Lucknow Gup: Place of many streams

The friendship between Lucknow and France dates back centuries. The artistic and cultural exchange between the two continues to this day. Meetings are regularly organized by the French cooperation network in India.

Lucknow is visited these days by Bonjour India, the French cultural festival. A French film and dining experience was recently staged on the sprawling lawns of a local boutique hotel that made the town oh la la!

On a balmy April evening, guests gathered under the silver-lit sky of a near-full moon. There was wine, plates of French delights and the screening of The Delicious, a delicious 2021 French film shown on the big screen outdoors.

Wall Art Festival also came to Lucknow. The colorful journey of French art stopped at the campus of the iconic Isabella Thoburn College to paint a section of the wall in more than just red. Artists from France and Lucknow came together and, in their common passion for street art, managed to bring a lot of color to the college.

As if meals, movies and murals weren’t enough, an evening of jazz music is set against the majestic skyline of Constantia. The majestic Constantia building became a palace for Claude Martin, the French adventurer who lived and died in Lucknow in the early 19th century.

Constantia is now the home of La Martinière, a boys’ college named after Martin.

The first Frenchman to take up residence in Lucknow was Monsieur Niel, a merchant. The house he built for himself was called Frankish Palace, which locals renamed Firangi Mahal, or House of Foreigners. The place was occupied by successive French traders who came to Lucknow to buy indigo from local farmers in large quantities.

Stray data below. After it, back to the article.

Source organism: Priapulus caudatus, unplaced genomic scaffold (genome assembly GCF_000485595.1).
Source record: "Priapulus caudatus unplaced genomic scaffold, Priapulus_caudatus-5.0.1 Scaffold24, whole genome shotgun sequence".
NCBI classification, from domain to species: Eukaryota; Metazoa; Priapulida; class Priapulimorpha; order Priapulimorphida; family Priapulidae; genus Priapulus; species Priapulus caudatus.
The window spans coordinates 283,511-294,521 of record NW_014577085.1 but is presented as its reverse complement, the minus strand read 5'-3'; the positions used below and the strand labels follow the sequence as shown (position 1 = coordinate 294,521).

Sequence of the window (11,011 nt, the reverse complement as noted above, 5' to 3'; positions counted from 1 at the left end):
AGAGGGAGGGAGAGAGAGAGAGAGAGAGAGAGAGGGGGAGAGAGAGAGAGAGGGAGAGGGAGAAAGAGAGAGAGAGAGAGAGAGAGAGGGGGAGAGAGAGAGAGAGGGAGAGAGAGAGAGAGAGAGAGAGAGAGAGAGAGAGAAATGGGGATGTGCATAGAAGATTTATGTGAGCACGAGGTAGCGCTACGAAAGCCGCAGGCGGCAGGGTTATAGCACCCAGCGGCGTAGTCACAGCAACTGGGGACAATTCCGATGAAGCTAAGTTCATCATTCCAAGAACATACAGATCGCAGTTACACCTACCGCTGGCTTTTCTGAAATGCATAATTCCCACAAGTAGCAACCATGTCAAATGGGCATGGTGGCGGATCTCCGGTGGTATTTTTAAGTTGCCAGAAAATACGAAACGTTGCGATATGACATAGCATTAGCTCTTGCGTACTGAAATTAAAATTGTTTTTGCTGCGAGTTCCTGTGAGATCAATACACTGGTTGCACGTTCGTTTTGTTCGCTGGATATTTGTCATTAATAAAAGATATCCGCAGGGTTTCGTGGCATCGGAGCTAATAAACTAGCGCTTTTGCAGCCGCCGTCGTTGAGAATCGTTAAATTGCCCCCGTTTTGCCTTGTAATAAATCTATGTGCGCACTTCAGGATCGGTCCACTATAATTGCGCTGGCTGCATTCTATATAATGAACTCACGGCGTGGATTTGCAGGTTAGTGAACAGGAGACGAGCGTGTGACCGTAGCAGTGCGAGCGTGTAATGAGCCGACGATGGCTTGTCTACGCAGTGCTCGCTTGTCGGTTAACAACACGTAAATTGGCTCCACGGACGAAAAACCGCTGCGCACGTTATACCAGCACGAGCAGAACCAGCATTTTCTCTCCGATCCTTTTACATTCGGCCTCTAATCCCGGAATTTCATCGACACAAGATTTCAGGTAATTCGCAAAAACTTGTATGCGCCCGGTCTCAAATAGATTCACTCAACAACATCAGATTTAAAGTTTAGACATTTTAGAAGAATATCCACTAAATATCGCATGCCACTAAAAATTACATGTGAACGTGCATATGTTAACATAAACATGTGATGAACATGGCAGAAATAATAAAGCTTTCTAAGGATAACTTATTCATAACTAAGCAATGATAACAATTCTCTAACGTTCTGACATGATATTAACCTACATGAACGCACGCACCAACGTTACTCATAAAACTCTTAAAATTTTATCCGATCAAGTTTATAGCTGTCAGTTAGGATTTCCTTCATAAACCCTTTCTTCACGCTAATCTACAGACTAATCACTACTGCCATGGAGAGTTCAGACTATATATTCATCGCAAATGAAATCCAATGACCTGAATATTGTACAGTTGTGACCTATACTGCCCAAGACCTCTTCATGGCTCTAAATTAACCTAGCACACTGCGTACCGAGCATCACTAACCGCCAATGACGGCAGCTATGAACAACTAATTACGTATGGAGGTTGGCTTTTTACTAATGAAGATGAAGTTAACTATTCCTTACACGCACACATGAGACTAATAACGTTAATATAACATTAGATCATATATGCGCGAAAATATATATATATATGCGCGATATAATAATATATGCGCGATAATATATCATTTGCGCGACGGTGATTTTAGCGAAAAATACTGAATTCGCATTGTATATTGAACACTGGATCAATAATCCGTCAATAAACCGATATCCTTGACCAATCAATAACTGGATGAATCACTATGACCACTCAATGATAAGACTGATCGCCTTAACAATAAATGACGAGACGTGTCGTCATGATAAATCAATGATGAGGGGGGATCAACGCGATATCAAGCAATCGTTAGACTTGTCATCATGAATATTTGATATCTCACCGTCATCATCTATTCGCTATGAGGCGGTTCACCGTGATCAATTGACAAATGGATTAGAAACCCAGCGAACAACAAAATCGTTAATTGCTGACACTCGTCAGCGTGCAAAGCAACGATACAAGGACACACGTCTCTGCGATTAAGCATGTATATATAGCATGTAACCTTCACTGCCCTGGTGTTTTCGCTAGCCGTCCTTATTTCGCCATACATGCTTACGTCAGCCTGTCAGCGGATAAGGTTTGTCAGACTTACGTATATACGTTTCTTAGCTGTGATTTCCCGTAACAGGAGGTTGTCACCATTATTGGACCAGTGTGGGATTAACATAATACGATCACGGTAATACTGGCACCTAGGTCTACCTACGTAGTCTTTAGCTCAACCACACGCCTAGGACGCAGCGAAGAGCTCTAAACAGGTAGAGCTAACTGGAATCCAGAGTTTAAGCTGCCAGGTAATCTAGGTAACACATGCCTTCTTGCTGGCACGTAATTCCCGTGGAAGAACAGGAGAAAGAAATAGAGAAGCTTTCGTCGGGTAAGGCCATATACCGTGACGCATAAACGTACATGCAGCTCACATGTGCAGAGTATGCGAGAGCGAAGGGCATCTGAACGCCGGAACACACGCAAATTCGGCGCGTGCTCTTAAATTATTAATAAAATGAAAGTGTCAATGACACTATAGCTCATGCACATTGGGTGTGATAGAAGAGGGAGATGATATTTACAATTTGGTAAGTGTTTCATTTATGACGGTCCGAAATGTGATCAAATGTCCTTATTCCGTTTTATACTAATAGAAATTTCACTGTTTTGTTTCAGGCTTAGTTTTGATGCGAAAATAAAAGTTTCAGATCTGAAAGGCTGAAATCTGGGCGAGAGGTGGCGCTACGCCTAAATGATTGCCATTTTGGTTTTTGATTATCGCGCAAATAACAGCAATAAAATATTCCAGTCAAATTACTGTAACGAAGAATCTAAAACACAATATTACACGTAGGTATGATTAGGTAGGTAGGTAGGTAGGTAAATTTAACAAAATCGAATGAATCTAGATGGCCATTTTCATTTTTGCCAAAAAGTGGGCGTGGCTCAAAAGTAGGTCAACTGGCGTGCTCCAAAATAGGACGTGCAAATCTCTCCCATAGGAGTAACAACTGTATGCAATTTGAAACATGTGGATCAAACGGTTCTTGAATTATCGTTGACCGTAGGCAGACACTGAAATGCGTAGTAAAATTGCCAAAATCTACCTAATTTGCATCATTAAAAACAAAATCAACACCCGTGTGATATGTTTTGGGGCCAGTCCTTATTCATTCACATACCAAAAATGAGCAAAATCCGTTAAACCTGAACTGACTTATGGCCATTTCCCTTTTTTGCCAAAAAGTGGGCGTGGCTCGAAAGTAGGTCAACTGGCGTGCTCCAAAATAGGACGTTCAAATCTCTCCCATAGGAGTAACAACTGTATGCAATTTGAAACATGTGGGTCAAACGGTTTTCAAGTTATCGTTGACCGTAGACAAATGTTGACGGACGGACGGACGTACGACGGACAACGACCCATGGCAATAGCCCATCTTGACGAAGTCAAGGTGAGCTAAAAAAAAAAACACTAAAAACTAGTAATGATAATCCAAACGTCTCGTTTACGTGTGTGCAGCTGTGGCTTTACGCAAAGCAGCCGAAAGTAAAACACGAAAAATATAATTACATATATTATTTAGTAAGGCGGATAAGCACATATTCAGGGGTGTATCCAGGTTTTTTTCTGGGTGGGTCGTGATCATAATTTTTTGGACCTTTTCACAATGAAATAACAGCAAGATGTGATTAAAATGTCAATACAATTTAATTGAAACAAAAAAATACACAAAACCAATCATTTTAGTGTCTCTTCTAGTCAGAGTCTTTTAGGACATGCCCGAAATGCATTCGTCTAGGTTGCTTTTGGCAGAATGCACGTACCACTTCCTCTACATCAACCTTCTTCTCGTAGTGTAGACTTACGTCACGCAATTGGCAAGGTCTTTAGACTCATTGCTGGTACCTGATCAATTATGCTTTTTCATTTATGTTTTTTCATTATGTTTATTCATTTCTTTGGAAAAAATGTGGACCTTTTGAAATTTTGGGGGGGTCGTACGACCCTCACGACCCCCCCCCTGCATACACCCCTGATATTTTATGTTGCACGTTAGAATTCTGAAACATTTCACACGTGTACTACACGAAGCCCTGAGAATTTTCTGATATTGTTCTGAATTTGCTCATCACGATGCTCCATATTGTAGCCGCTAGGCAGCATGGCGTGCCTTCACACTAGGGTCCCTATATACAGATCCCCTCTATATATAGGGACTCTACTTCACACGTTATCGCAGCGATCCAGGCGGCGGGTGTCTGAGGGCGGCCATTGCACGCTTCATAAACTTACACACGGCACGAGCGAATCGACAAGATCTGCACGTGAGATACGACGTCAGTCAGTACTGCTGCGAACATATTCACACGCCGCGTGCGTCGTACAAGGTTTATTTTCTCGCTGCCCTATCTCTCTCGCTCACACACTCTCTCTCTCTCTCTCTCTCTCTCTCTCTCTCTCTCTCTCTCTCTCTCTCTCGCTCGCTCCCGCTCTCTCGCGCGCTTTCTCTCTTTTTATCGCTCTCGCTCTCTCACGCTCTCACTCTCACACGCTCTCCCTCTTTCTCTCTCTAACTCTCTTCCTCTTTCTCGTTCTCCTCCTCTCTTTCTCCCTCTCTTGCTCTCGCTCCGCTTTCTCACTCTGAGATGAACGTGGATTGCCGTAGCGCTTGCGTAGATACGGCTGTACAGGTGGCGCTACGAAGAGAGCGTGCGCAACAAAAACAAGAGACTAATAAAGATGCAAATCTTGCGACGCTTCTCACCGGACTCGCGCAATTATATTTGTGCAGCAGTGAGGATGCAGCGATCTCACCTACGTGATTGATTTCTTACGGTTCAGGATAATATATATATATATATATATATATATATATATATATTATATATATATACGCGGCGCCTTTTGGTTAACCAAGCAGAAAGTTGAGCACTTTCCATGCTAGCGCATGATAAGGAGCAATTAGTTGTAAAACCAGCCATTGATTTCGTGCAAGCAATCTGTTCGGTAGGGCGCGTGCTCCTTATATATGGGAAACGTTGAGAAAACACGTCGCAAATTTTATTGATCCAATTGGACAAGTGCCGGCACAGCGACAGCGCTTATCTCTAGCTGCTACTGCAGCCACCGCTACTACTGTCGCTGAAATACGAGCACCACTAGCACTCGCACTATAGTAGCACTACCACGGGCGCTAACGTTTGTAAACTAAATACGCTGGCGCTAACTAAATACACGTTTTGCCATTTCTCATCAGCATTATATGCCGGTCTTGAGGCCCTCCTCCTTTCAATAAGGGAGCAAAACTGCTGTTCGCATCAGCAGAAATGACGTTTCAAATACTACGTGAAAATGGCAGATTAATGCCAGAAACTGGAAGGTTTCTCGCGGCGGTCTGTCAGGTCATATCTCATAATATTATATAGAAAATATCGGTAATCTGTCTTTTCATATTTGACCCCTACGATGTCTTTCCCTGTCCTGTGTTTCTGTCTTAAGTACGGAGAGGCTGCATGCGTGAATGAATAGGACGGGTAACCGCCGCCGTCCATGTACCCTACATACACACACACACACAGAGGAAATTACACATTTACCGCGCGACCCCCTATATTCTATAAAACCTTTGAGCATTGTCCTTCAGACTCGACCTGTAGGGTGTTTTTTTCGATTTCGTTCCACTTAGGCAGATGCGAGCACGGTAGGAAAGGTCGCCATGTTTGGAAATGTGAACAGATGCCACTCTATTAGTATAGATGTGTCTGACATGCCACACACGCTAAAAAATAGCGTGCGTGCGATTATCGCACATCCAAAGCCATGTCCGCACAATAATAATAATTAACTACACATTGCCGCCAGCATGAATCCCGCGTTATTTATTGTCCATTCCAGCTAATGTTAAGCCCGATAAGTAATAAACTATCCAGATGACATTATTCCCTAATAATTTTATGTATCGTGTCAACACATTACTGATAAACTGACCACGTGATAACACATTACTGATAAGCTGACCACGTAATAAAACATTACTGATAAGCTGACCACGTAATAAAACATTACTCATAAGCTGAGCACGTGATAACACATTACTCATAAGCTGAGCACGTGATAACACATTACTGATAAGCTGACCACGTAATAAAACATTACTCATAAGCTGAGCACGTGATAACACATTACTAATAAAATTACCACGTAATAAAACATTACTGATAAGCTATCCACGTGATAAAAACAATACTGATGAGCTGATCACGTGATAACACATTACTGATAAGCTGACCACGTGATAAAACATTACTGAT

Islamic scholars were handed over to the same house during the time of Mughal Emperor Aurangzeb. Eventually, the school started in a corner of the Firangi Mahal grew into a leading institution of Islamic studies and the whole district of Chowk region in Lucknow became famous as Firangi Mahal. In the past, the curriculum of the Firangi Mahal school was such that students from all over the world were attracted to study here.

When Mahatma Gandhi visited Firangi Mahal in the first half of the 20th century, all the kitchens in the neighborhood decided not to cook meat without being forced to.

This was the kind of consideration that citizens once practiced in Lucknow.



Today quarrels between citizens are invented where there are none. Besides the growing tension around plant or animal meals, azaan and jaagran, there is resentment over language.

Language is still a common heritage of all those who use it as a means of communication among themselves. Language is not confined to one religion but to one region.

Those in Lucknow who believe Urdu is not their language don’t know any better. They do not know that Ghulam Hamdani Mushafi wrote at the beginning of the 19th century that the language in which he writes is Urdu.